November 19, 2015
As Coalition for the New Economy (CNE) readers know, this summer and fall Seattle city council members have been debating whether to build a government-owned broadband network.
On Monday, the council voted on the matter, opting not to approve a $5 million municipal broadband pilot program that would have created a government network in the city’s North Beacon Hill neighborhood. Geekwire said the decision was “a major blow to groups that want to see the Internet treated like a public utility akin to electricity.” The website also noted the pilot program would have “served as an experiment to test the feasibility of a much larger, and more expensive, city-wide buildout.” (As CNE reported in June, that citywide network would cost taxpayers between $480 million and $665 million to complete.)
According to Geekwire, Seattle Chief Technology Officer Michael Mattmiller and the city’s budget director, Ben Noble, wrote a letter to the council members urging them to vote no on the pilot project. The letter argued because of “the high risk any ensuing citywide network poses to the City’s and the taxpayers’ finances … a pilot is not a wise allocation of existing resources at this time.”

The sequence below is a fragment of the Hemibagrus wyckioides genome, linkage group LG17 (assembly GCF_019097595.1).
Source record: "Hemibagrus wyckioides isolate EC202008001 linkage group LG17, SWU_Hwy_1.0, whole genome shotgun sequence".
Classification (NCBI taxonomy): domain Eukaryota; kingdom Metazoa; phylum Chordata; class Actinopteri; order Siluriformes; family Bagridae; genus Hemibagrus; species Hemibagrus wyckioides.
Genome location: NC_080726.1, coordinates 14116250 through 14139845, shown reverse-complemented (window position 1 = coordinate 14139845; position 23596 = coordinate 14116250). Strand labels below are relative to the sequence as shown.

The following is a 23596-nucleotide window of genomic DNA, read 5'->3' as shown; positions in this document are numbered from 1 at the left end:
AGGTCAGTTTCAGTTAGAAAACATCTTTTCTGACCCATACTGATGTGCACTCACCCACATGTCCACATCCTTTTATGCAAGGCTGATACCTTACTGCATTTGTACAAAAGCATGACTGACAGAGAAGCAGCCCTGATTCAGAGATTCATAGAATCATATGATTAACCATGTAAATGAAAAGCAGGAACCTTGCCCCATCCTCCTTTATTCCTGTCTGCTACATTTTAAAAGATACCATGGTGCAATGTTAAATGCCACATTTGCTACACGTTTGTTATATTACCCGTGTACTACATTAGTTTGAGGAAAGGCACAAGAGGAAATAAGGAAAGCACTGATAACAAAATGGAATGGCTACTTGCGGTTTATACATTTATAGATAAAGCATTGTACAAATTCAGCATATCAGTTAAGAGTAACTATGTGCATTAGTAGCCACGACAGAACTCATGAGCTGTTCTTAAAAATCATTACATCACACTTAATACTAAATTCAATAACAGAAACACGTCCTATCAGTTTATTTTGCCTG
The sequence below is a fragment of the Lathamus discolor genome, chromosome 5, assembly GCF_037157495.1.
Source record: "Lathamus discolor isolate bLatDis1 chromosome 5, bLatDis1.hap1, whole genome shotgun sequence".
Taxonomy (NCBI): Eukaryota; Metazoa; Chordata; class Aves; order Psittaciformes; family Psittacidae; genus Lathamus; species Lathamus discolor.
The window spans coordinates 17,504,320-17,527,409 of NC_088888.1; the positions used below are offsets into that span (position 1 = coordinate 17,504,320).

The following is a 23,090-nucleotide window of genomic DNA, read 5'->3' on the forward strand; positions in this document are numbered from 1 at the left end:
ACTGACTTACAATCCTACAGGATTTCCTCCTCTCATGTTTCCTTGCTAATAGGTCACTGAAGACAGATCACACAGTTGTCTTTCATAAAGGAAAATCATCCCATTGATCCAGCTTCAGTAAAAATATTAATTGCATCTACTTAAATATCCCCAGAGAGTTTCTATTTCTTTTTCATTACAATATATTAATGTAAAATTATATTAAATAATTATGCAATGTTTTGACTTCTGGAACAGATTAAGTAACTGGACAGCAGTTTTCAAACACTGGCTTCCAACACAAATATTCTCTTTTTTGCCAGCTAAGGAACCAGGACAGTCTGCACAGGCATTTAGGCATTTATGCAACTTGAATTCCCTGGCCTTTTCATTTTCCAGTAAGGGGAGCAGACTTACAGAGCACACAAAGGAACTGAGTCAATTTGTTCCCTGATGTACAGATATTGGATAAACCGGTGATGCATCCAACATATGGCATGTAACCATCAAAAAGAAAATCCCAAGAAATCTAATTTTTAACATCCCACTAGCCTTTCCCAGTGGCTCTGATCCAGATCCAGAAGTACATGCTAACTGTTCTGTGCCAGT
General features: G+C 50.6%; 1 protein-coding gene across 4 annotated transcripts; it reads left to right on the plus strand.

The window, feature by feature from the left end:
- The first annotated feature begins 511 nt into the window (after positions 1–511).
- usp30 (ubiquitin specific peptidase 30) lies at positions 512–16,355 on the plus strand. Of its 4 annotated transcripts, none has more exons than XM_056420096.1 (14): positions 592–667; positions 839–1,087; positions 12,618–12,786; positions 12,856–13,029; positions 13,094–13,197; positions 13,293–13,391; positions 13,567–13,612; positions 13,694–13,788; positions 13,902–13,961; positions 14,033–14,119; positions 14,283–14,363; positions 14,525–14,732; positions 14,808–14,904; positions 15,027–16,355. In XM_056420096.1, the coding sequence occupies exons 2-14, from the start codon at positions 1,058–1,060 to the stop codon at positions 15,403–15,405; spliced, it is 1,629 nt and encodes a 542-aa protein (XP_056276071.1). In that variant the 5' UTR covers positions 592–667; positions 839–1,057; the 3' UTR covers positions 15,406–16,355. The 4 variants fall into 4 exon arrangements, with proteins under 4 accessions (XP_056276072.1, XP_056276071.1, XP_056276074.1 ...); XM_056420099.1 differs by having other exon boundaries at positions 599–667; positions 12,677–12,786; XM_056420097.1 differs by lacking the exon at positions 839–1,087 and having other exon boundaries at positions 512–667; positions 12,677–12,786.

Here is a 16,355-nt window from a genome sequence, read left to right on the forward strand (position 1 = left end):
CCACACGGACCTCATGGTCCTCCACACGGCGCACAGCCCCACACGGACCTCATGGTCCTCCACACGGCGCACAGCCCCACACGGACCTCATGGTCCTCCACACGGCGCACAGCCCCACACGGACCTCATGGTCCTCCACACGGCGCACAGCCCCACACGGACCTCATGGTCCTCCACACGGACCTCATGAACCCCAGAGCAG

Activists say they are not done pushing government-owned broadband in the city, however. One activist said, “I don’t consider [the council’s vote] a blow” and that she was “optimistic about 2016.”
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